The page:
Plain and simple, this card is highly versatile. As you can imagine, Growth-Chamber Guardian’s triggered ability is most meaningful with 4 copies. War of the Spark introduced a lot of new proliferate cards as well that make this card even more formidable and a great choice for a rare wildcard.
Destroy any permanent for 2 mana. You can sit on this knowing you can handle most threats that enter the battlefield. Great for handling those pesky “exile a permanent” enchantments and dealing with unruly planeswalkers, like the next recommendation.
Ugin, the Ineffable
Ugin is great for creating a chump blocker that effectively results in a card draw. Opponents may even shy away from attacking to prevent the card draw. If an opponent’s permanent is problematic enough, Ugin can deal with that too, but I rarely use this ability until I’ve controlled the board and protected Ugin to a high likelihood of staying on the board.
Admittedly, there are certainly rares more frequently played in standard, but these are 2 I feel like are worth rare wildcard investments. Hostage Taker completely changed my winning percentage with Grixis Control. Sword-Point Diplomacy, in my opinion has a great deal of potential and is one of the most underrated rares in Ixalan.
Common & Uncommon Wildcard Choices
If you’re like me, you may have opened most of the commons/uncommons for the available sets on Magic Arena already, and/or are sitting on a pile of wildcards and can pretty much craft anything you need ad hoc, even if it’s for jank that you discover will never work after 3 matches. I’ll highlight a few cards to ensure you have in your collection.
There are lots of great uncommons, but these are just a few examples of cards I needed directly after their release, and, instead of waiting to get them in draft or open them, I just crafted them with my uncommon wildcards.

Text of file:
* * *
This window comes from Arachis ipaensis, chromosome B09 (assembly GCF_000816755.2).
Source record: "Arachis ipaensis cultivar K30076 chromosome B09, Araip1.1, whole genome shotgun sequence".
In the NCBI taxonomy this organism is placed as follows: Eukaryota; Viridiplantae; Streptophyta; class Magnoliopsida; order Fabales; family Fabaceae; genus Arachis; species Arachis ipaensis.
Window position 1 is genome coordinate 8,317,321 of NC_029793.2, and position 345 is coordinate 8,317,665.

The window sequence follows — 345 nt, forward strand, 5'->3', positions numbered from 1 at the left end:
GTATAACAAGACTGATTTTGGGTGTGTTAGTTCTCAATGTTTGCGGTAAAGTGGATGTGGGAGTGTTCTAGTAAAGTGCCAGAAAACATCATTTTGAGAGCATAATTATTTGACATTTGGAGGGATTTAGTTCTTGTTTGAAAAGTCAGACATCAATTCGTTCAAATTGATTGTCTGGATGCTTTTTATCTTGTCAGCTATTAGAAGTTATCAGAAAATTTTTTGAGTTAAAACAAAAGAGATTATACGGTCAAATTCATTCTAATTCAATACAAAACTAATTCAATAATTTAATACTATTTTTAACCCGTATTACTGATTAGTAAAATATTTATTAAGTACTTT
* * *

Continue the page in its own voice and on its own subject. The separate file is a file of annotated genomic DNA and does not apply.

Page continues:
Most of these cards find their way into the majority of decks with their respective colors, so you’ll get a lot of mileage out of these. Particularly if you’re just getting started, these are some versatile cards to have. I included evolving wilds, as it is great for thinning decks, and I’m a sucker for landfall mechanics. If you don’t think you’ll need Evolving Wilds (you play RDW and never want lands coming into play tapped, for instance), you can save the common wildcard for something else you might play more often, like Savage Smash, Notion Rain, Titanic Growth or Defiant Strike.
Share your thoughts in the comments below. What would you recommend crafting with MTG Arena wildcards?
As you get started, MTG Arena showers you with some coins and incentives for accomplishing some not-so-noteworthy accomplishments. It’s easy to take this windfall and squander it on booster packs in the store. I’ll urge you, as a first step to building your collection, do not do this. Packs are a dead-end investment, if you’re serious about building a collection on a budget. Horde coins and gems like a greedy dragon in the Misty Mountains.
Determine Your $ Budget
This might be $0, or you may have a few bucks you’re willing to pitch into the game to maximize your enjoyment (and collection building). I’ll urge you here, don’t buy gems at full price, and if you’re serious about your collection, also steer clear of the eye candy (sleeves, card styles, avatars, etc.). Assuming you have a budget, when I started playing, the intro bundle was $4.99 and they gave me 2500 gems and 5 booster packs. Currently gems, at the best price tier, are 20,000 for $99.99, or 200 gems/$1. With the intro bundle, you’re getting 500 gems/$1 and booster packs. It’s a great deal. I’ve only purchased gems otherwise when they had another special offer with reduced gem prices. At the time of this writing, I’ve spent $20 on gems and have cobbled together collection that allows me to build most competitive decks.